My Mountain - My Family Travels


“Well at least the seats are comfortable,” I thought as the engine started up and we pulled out of the driveway. Yes, it was another family trip, another family ROADTRIP. It was the dreaded word that gave me a headache and put a disgruntled frown on my face. The trip to New York had not been my friend, and neither had the one to Seattle. Why would Colorado be any different? It was the same family, the same van and the same “Don’t stop until you get there.” mentality that kept my stomach grumbling and my bladder aching (Thanks dad, you’re the best). But as I was soon to find out, this was not going to be the same dysfunctional, disagreeable trip as all those in the past had been. It was Monument, Colorado. (
            I will never forget, opening my eyes at sunrise (yes, we really did drive all night long) and seeing the peaks of the Rockies, with the orange glow of morning pouring all over them. I have seen many things in my life; from Disneyworld to the Salmon markets in Seattle, and I had never been impressed. I was always that highly strung, grumpy and cantankerous teen that no one really liked to be around (I was given the nickname “the curmudgeon” by my family). I was the ultimate pro at being a pessimist, and I absolutely cringed at the thought of family vacations, but never in my life had I seen the mountains, or the lessons they were to teach me.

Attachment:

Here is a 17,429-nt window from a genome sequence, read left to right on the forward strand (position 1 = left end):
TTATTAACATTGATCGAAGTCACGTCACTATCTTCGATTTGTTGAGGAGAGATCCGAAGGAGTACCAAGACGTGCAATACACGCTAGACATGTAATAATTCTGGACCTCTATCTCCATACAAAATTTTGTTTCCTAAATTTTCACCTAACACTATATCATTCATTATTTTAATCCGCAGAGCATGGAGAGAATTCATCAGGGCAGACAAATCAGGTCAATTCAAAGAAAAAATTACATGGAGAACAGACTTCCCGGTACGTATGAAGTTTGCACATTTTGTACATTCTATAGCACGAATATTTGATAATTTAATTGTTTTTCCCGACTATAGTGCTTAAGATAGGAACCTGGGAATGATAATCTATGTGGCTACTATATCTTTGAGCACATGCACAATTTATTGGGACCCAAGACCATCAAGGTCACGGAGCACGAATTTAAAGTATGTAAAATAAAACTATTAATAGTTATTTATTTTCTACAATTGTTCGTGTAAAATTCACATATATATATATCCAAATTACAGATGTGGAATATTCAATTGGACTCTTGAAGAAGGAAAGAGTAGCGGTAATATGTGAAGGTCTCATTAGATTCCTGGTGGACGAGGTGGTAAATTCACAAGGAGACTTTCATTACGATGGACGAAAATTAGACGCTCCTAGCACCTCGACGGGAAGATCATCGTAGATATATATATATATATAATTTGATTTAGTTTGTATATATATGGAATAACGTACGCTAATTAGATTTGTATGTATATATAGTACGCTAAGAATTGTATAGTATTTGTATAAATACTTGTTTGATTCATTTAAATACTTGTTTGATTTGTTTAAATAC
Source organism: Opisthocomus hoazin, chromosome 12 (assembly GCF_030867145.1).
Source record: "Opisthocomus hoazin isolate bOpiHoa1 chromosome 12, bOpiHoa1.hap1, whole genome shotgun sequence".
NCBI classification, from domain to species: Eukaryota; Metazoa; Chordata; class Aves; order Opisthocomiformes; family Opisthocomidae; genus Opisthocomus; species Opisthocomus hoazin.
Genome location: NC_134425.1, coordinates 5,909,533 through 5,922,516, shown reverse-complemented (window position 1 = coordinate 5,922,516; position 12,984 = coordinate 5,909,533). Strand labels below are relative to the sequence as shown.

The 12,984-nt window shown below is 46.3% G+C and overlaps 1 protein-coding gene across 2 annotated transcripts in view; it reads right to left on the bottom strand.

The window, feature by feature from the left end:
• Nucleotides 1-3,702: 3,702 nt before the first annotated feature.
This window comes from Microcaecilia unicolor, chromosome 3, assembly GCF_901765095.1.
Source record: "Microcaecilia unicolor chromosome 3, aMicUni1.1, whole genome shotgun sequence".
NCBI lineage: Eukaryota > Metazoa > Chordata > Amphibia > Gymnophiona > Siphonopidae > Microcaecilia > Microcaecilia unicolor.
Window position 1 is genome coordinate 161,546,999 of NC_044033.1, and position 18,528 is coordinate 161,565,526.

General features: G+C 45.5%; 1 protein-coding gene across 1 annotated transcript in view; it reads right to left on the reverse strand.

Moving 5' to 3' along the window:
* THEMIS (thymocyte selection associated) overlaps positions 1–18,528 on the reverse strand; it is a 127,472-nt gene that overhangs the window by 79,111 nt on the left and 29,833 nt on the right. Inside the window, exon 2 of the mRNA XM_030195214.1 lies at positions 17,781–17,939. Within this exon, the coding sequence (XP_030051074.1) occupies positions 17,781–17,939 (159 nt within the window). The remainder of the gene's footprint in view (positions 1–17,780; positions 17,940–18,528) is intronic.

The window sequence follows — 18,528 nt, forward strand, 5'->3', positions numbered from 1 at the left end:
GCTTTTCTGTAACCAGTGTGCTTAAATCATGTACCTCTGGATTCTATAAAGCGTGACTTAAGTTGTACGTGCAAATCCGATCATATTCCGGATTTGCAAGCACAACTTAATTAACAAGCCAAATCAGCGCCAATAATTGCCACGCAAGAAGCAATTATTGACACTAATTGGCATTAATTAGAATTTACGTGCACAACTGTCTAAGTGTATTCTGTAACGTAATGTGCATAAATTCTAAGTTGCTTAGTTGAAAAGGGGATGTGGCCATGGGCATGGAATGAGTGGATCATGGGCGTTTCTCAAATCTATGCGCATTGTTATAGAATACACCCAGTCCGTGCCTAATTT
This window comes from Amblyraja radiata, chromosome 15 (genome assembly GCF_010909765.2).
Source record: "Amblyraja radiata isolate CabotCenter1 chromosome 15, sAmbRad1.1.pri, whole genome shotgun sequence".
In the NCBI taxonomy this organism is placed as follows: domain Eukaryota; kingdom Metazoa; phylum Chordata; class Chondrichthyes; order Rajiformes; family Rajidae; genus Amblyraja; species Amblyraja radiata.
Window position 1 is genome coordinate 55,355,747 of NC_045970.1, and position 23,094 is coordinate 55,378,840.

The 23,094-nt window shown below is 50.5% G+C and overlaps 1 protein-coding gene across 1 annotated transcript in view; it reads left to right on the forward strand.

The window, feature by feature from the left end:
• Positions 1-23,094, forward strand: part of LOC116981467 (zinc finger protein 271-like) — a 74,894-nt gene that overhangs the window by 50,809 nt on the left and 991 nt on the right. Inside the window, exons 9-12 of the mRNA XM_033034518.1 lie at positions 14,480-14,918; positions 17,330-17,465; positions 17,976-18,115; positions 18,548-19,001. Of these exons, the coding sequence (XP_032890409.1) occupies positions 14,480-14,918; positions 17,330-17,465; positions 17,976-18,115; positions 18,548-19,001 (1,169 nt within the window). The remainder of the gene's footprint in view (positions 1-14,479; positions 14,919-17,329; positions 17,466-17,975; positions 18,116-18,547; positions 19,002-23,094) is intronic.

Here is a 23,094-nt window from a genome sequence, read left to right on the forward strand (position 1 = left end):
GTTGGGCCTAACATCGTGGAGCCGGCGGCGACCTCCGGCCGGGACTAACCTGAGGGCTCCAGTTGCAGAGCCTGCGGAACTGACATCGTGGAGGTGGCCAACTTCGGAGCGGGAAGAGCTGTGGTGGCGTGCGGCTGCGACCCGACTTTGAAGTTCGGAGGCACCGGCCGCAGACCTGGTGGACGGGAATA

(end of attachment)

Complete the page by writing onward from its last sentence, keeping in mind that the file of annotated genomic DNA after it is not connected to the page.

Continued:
Even though I was not exactly elated about spending Thanksgiving break with my family ( at my cousins house, my uncle worked for the Air Force Academy near Monument) or the long car ride with two younger sisters and an aching bladder, I ceased to care at that moment as I opened my eyes. And later, standing on top of colossal rocks, or going on hikes on the mountains, I made an important realization; life is what you make of it. With cousins running around screaming, my mother nagging me to smile for pictures and the old grumpy curmudgeon-like attitude trying to burst out of my skull through my mouth, for the first time, I decided to let it go. Instead, of mumbling under my breath as everyone was accustomed to, I simply tried to keep that smile on my face, and to keep pushing through the day, until I could go up into those hilly mountains and climb to my heart’s content.
           Everyday in life, there are situations where I could slip back into my old routine, and everyday I am tempted to do so. With the pressures of college decisions always looming over my head, homework always due the next day and the daily high school drama, I have every opportunity to be an ungrateful little tyrant. But I don’t take them. Life is more than just a 1,000 mile journey and it takes strength and effort to stay positive, but it is the product of that exertion that counts. It is when one struggles that they will come to realize what they do have and appreciate those things, instead of moping around about what they don’t.  I live everyday leaving my worries at the bottom; persisting, until I reach the top of the mountain and find the beauty in life.

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